INTERNATIONAL MONETARY FUND. Financial System Abuse, Financial Crime and Money Laundering Background Paper - PDF

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INTERNATIONAL MONETARY FUND Financial System Abuse, Financial Crime and Money Laundering Background Paper Prepared by the Monetary and Exchange Affairs and Policy Development and Review Departments In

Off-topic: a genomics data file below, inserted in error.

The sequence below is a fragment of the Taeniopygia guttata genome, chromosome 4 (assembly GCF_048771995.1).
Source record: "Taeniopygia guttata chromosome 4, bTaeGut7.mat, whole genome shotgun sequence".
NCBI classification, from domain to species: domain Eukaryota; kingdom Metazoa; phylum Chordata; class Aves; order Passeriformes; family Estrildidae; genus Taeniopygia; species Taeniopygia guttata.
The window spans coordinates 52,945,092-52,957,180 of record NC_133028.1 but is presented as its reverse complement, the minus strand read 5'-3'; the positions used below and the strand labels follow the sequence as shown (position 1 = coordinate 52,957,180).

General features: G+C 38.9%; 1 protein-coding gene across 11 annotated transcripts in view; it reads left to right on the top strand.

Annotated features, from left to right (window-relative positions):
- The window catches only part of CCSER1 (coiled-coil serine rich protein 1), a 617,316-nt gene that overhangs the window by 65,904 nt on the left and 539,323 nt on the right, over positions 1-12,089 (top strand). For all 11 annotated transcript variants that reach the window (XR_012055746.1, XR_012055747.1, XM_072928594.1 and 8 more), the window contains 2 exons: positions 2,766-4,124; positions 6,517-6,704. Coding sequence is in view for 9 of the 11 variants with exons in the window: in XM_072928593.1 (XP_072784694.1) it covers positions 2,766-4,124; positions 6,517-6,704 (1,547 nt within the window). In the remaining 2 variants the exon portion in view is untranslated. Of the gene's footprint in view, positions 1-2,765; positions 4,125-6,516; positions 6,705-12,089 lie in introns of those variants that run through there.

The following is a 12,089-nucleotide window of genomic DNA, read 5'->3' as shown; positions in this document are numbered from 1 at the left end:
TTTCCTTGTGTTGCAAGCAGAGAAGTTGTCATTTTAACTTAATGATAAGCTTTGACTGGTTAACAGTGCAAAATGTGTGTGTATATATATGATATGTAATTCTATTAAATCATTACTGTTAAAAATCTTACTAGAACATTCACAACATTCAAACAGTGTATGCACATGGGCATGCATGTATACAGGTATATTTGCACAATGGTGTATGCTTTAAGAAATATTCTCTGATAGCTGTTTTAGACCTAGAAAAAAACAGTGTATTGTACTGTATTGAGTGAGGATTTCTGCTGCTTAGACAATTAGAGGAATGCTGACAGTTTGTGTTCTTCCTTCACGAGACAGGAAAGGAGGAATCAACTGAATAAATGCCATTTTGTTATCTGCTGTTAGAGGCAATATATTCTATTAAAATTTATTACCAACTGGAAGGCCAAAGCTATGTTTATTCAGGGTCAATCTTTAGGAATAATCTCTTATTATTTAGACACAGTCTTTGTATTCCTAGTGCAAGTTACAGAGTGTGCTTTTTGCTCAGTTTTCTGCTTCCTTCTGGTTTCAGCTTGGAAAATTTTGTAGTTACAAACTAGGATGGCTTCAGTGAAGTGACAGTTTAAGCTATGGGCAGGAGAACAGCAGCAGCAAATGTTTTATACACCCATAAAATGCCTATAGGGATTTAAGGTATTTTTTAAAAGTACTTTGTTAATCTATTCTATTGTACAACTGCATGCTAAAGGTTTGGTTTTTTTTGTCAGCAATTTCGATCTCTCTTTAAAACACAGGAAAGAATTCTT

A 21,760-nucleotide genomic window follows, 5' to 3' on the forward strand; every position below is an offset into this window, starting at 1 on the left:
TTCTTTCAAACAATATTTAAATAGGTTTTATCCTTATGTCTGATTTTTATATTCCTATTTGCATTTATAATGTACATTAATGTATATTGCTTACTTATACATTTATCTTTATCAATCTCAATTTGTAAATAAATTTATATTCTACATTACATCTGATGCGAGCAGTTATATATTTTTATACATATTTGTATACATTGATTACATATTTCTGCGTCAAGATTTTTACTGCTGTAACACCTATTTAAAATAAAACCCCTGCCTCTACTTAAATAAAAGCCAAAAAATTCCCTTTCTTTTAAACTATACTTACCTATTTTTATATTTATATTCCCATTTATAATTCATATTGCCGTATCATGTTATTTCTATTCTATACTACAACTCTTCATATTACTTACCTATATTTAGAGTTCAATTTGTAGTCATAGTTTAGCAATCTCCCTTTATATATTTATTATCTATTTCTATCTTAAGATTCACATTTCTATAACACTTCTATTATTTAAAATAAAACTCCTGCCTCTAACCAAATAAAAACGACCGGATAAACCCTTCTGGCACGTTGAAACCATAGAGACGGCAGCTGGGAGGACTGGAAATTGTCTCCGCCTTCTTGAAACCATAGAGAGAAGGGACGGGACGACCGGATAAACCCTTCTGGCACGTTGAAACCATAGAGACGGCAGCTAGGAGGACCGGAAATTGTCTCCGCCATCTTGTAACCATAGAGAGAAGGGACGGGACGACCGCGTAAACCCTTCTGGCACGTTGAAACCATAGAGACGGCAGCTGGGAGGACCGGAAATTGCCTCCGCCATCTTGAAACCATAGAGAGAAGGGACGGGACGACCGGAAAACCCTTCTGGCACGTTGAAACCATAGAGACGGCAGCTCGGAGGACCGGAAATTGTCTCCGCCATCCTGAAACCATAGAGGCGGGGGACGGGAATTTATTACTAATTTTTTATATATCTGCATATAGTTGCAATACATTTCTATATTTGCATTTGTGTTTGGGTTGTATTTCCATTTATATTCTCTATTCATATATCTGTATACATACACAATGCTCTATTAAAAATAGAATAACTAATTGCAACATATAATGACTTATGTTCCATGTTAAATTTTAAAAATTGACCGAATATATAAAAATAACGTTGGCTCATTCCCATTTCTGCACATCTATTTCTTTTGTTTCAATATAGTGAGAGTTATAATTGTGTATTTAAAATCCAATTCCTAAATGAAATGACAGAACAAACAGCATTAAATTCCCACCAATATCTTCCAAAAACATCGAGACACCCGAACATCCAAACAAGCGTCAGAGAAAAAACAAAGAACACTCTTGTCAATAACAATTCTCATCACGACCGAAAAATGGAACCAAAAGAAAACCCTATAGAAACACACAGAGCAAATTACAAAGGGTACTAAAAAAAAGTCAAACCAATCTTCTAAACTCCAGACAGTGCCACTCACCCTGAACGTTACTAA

INTERNATIONAL MONETARY FUND Financial System Abuse, Financial Crime and Money Laundering Background Paper Prepared by the Monetary and Exchange Affairs and Policy Development and Review Departments In Consultation with Legal and other Departments Approved by Jack Boorman and Stefan Ingves February 12, 2001 Contents Page I. Introduction...2 II. What is Financial Abuse and Financial Crime...3 III. IV. The Economic Effects of Financial Abuse, Financial Crime, and Money Laundering...7 Countering Financial Abuse and Crime: What Others Are Doing...11 Figures 1. Concepts of Financial Abuse...3 Annexes I. Citations on Financial System Abuse...14 II. OECD Initiatives on Harmful Tax Practices...18 III. What is Financial Crime A Survey of Concepts...19 IV. Predicate Crimes...21 V. The Estimation of the Size of the Underground Economy...22 VI. International Organizations Involved in Countering Financial System Abuse, Financial Crime, and Money Laundering...26 VII. The Financial Action Task Force Forty Recommendations and the Fund...35 VIII. Anti-Money Laundering Policies: The Role of Financial Intelligence Units...38 - 2 - I. INTRODUCTION 1. At its September, 2000, meeting the International Monetary and Financial Committee (IMFC), requested that the Fund prepare a joint paper with the World Bank on their respective roles in combating money laundering and financial crime, and in protecting the international financial system. Moreover, the Fund was specifically asked to explore incorporating work on financial system abuse, particularly with respect to international efforts to fight against money laundering into its various activities, as relevant and appropriate. (See Annex I). The purpose of this paper is to present background information prior to the forthcoming consideration of this requested joint paper with the World Bank. 2. The IMFC recognized that the Fund has to play its role in protecting the integrity of the international financial system from abuse through its efforts, inter alia, to promote sound financial systems and good governance. 1 The World Bank, consistent with its development mandate and areas of comparative advantage, plays an important role in assisting countries in legal reforms, often in the context of national anti-corruption programs, and in the design and implementation of capacity building programs (e.g., in the context of legal and judicial reform, establishing protection of shareholders rights) and the promotion of governance and transparency principles and practices in the financial sector This paper is organized as follows. Section II reviews current usage and suggests interpretations of various terms such as financial system abuse, financial crime, and money laundering. The empirical evidence on the macroeconomic impact of financial system abuse, focusing on money laundering, is discussed in Section III. The work of other relevant bodies on these issues, especially the Financial Action Task Force (FATF), is presented in Section IV. 1 This encompasses, inter alia, the Fund s role in the promotion, development, and implementation of internationally agreed standards and codes (see Assessing the Implementation of Standards: A Review of Experience (SM/01/11, January 12, 2001), and promotion of sound financial systems (Summing Up by the Acting Chairman, Financial System Assessment Program A Review Lessons from the Pilot and Issues Going Forward, BUFF/00/190, December 14, 2000, and Offshore Financial Centers The Role of the IMF (SM/00/136, June 23, 2000, and BUFF/00/98, July 14, 2000)). The Board paper on the Review of the Fund s Experience in Governance Issues, scheduled for Board discussion on February 14, 2001 reviews the operational experience with governance issues in the context of the framework and objectives of the 1997 Guidance Note on Governance. 2 The role of the World Bank Group in Promoting the Integrity of Financial Markets, SecM , September 21, 2000. - 3 - II. WHAT IS FINANCIAL ABUSE AND FINANCIAL CRIME 4. While there seems to be broad agreement on the meaning of such concepts as money laundering, corruption, and tax evasion, the terms financial abuse and financial crime are far less precise, and in fact are sometimes used interchangeably. To assure clarity, including for the operational implications for the Fund and the Bank, definitions are provided below. 5. Usage of these terms (see Annex I) suggests that, among them, financial abuse has the broadest meaning, encompassing not only illegal activities that may harm financial systems, but also other activities that exploit the tax and regulatory frameworks with undesirable results (see Figure 1). When financial abuse involves financial institutions (or financial markets), it is sometimes referred to as financial sector abuse. Financial crime, which is a subset of financial abuse, can refer to any non-violent crime that generally results in a financial loss, including financial fraud. It also includes a range of illegal activities such as money laundering and tax evasion. Money laundering refers to activities involving the processing of criminal proceeds to disguise their association with criminal activities. 6. More precise definitions of financial abuse, financial crime, money laundering, and related concepts are presented below. - 4 - Figure 1. Concepts of Financial Abuse Factors Contributing to Financial Abuse Poor regulatory and supervisory framework (e.g., excessive bank secrecy, lack of disclosure rules and effective fiduciary rules for investors and their agents). Harmful tax practices Types of Financial Abuse Financial Sector Crime Other Financial Crime Other Financial Abuse Money laundering Financial fraud (e.g., check, credit card, mortgage, or insurance fraud) Tax evasion Circumvention of exchange restrictions Other Sale of fictitious financial instruments or insurance policies Embezzlement of nonfinancial institutions Tax evasion Stock manipulation Other Tax avoidance Connected party lending Stock manipulation Other Financial abuse 7. Usage of the terms financial abuse and financial crime, indicate that its meaning varies on different occasions. 3 To clarify usage, it is helpful to distinguish clearly between factors or incentives that facilitate or encourage financial abuse, such as poor regulatory and supervisory frameworks and weak tax systems, and activities that constitute financial abuse. Accordingly, the concept of financial abuse is interpreted in a very broad sense, as including illegal financial 3 Annex I provides examples from international usage. As regards national usages, the Edwards Report, commissioned by the United Kingdom in 1998, discusses money laundering, tax evasion, drug trafficking, and fraud as well as illegal capital flight under the general title of financial crime and money laundering. (See Home Department, Review of Financial Regulation in the Crown Dependencies, Command Paper, November 1998, Chapters 14 and 15.) The International Narcotics Strategy Report of the U.S. Department of State discusses money laundering along with other financial crimes and tax evasion, and stresses that excessive bank secrecy laws make financial systems vulnerable to abuse from criminal activities, ranging from terrorism to tax evasion. (See U.S. Department of State, Bureau for International Narcotics and Law Enforcement Affairs, International Narcotics Control Strategy Report, Money Laundering and Financial Crimes, March 1999.) - 5 - activities, many of which have the potential to harm financial systems, and legal activities that exploit undesirable features of tax and regulatory systems. 8. Countries also have different legal characterization of specific acts, such as money laundering, corruption, and tax evasion. For example, considerable variation exists among countries as to which crimes may give rise to proceeds that may be laundered. The concept of corruption is also not uniformly defined. For example, in some countries so-called facilitation or grease payments given to induce foreign public officials to perform their functions are not illegal, while in others, these are treated as illegal bribes. 4 Agreement is also absent as to other types of financial crime. Some countries consider very low tax rates as abusive or harmful tax competition while others do not. 5 Differences also exist on what is excessive in excessive bank secrecy. 6 Differences exist among jurisdictions as to what acts constitute crimes, which raise questions as to which domestic laws one country may help another in enforcing. For example, some countries maintain a broad range of exchange controls (e.g., capital controls), violations of which are financial crimes. These financial crimes may not, however, be crimes in other countries. Financial crime 9. No internationally accepted definition of financial crime exists. 7 Rather, the term expresses different concepts depending on the jurisdiction and on the context. This paper interprets financial crime in a broad sense, as any non-violent crime resulting in a financial loss. When a financial institution is involved, the term financial sector crime is used. 4 This difference among jurisdictions is reflected in the Organization for Economic Cooperation and Development (OECD) Convention on Combating Bribery of Officials in International Business Transactions ( OECD Anti-Bribery Convention ), which in requiring signatories to make the bribery of foreign public officials a crime excludes facilitation payments. See Article 1, OECD Anti-Bribery Convention (entered into force February 15, 1999); Article 1, Commentaries on the OECD Anti-Bribery Convention (adopted by the Negotiating Conference on November 21, 1997). 5 See Annex II for the OECD concept of harmful tax competition. 6 Bank secrecy or customer confidentiality is rightfully expected by bank customers and normally is protected by law. It embodies some level of protection of confidentiality of information on individual and business affairs from others, including from government. However, bank supervisors normally have access to such information but cannot share it with government agencies. Banks separately provide information on interest income to tax authorities. 7 Annex III surveys the evolving forms of financial crime. Financial institutions can be involved in financial crime in three ways: as victim, as perpetrator, or as an instrumentality. 8 Under the first category, financial institutions can be subject to the different types of fraud including, e.g., misrepresentation of financial information, embezzlement, check and credit card fraud, securities fraud, insurance fraud, and pension fraud. Under the second (less common) category, financial institutions can commit different types of fraud on others, including, e.g., the sale of fraudulent financial products, self dealing, and misappropriation of client funds. In the third category are instances where financial institutions are used to keep or transfer funds, either wittingly or unwittingly, that are themselves the profits or proceeds of a crime, regardless of whether the crime is itself financial in nature. One of the most important examples of this third category is money laundering. 11. Financial institutions can be used as an instrumentality to keep or transfer the proceeds of a crime. In addition, whenever a financial institution is an instrumentality of crime, the underlying, or predicate, crime is itself often a financial crime. 9 There is a growing perception in many key jurisdictions that the most rapidly growing category of predicate crimes are financial, although illegal drug trafficking remains a major predicate crime. Although the circumstances vary from country to country, the preeminence of financial crimes as predicate offenses is found mainly: (i) in major financial centers, and (ii) in the location of a financial institution (e.g., where the criminal profits are laundered) which may be a different location from where the predicate crime was committed. Money laundering 12. As noted above, money laundering is frequently referred to as a financial crime. 10 It is generally defined as transferring illegally obtained money or investments through an outside party to conceal the true source. 11 This activity may prevent law enforcement from 8 Those entities whose main activity is financial intermediation are considered financial institutions. This includes a broad range of institutions such as banks, insurance companies, securities firms, brokers, and pension funds. Governments also can be involved in financial crime, when they suffer a loss of revenue, or, on the contrary, facilitate evasion of other countries taxes. 9 Predicate crimes are crimes whose proceeds are laundered (see Annex IV). 10 Because money laundering involves an attempt to evade confiscation of the proceeds (as well as any monetary fines that might also be levied), and may involve tax evasion as well (see also Annex II). 11 Definitions of money laundering have been adopted in common vocabulary, see Oxford English Dictionary, Second Edition, 1989, p With the exception of what constitutes a specified unlawful activity, there are no significant differences in the definition of money laundering across institutions. FATF defines money laundering as the processing of criminal proceeds to disguise their illegal origin and the International Organization of Securities Commissions (IOSCO) as a wide range of activities and (continued ) - 7 - uncovering or confiscating the proceeds of crime, or using the proceeds as evidence in a criminal prosecution. 12 Such processing may involve disguising the beneficial owner of either the actual criminal proceeds or of other property that might be subject to confiscation. Money laundering can be done with or without the knowledge of the financial institution or counterparty to financial transactions, although to be guilty of the crime of money laundering, actual or implied knowledge is required. 13. The number and variety of transactions used to launder money has become increasingly complex, often involving numerous financial institutions from many jurisdictions, and increasingly using non-bank financial institutions (e.g., bureau de change, check cashing services, insurers, brokers, traders). In addition, because predicate crimes are often financial crimes, laundered proceeds may not be cash but other financial instruments. 13 Also, the use of non-financial businesses and markets for laundering appears to be processes intended to obscure the source of illegally obtained money and to create the appearance that it has originated from a legitimate source. (See, FATF, 1996, The Forty Recommendations (see and IOSCO Technical Committee, 1992, Report on Money Laundering, October, No. 25.) 12 The majority of countries already have in place or are in the process of preparing anti-money laundering legislation. According to the United States State Department International Narcotics Strategy Report for 1999, 110 out of 164 (67 percent) governments or jurisdictions surveyed had criminalized money laundering of illegal narcotics activities. 13 This implies that traditional money laundering that starts when cash (often from narcotics trafficking) is deposited in one or more banks may no longer be the most common. Increasingly, other institutions and mechanisms are involved, sometimes at different stages of the money laundering process. These include not only businesses that provide bank-like services such as bureau de change, check cashers and money transmission services, but also securities and commodities brokers and life insurance companies. - 8 - increasing, including not only illegitimate institutions such as shell companies created as laundering instrumentalities, but legitimate companies where illicit funds are intermingled with legitimate funds. Money laundering methods are diverse and are constantly evolving. They range from trade-related operations to on-line banking. Money launderers may also operate outside financial systems, for example, through alternative remittance systems Other financial crimes can be associated with, or exist in parallel with, money laundering, for example, corruption, fraud, or the control of a financial institution by organized crime. Upon the receipt of criminal proceeds, criminals may seek to launder them through the financial system. This, in turn, may also require a series of fraudulent activities such as counterfeiting invoices and the corrupting of bank employees. Thus, a whole chain of criminal or illegal activities may culminate in the flow of criminal money through the financial system. 15 Tax evasion, a form of financial crime, is facilitated by the existence of jurisdictions that have low tax rates, maintain relatively lax financial regulations and practices and that do not share information on client accounts with the tax authorities of relevant jurisdictions. III. THE ECONOMIC EFFECTS OF FINANCIAL ABUSE, FINANCIAL CRIME, AND MONEY LAUNDERING 15. Financial system abuse has potentially negative consequences for a country's macroeconomic performance, impose welfare losses, and may also have negative crossborder negative externalities. Globalization and financial market integration in particular facilitates financial abuse. This section briefly reviews the very limited empirical and indirect evidence on the magnitude of financial system abuse, financial crime, and money laundering Trust underpins the existence and development of financial markets. The effective functioning of financial markets relies heavily on the expectation that high professional, legal, and ethical standards are observed and enforced. A reputation for integrity soundness, honesty, adherence to standards and codes is one of the most valued assets by investors, 14 For example, black market peso exchange system, the so-called hawala or hundi system of informal banking found in South Asia, and East Asian system originally based on chits or tokens (see FATF, Report on Money Laundering Typologies, , February 3, 2000). 15 For example, a U.S. State Department s Report viewed bribery and corruption as important factors in criminal exploitation of financial systems and institutions (see The U.S. Department of State, Bureau for International Narcotics and Law Enforcement Affairs, International Narcotics Control Strategy Report, Money Laundering and Financial Crimes, March 1999). 16 Tax competition, or harmful tax practices and their impact, will be addressed in a future staff paper. - 9 - financial institutions, and jurisdictions. 17 Various forms of financial system abuse may compromise financial institutions and jurisdictions reputation, undermine investors trust in them, and therefore weaken the financial system. The important link between financial market integrity and financial stability is underscored in the Basel Core Principles for Effective Supervision and in the Code of Good Practices on Transparency in Monetary and Financial Policies, particularly those principles and codes that most directly address the prevention, uncovering, and reporting of financial system abuse, including financial crime, and money laundering Financial system abuse may have other negative macroeconomic consequences. For example, it could compromise bank soundness with potentially large fiscal liabilities, lessen the ability to attract foreign investment, and increase the volatility of international capital flows and exchange rates. In the era of very high capital mobility, abuse of the global financial system makes national tax collection and law enforcement more difficult. Financial system abuse, financial crime, and money laundering may also distort the allocation of resources and the distribution of wealth and can be costly to detect and eradicate. 19 A common theme in research is that if crime, underground activity and the associated money laundering take place on a sufficiently large scale, then macro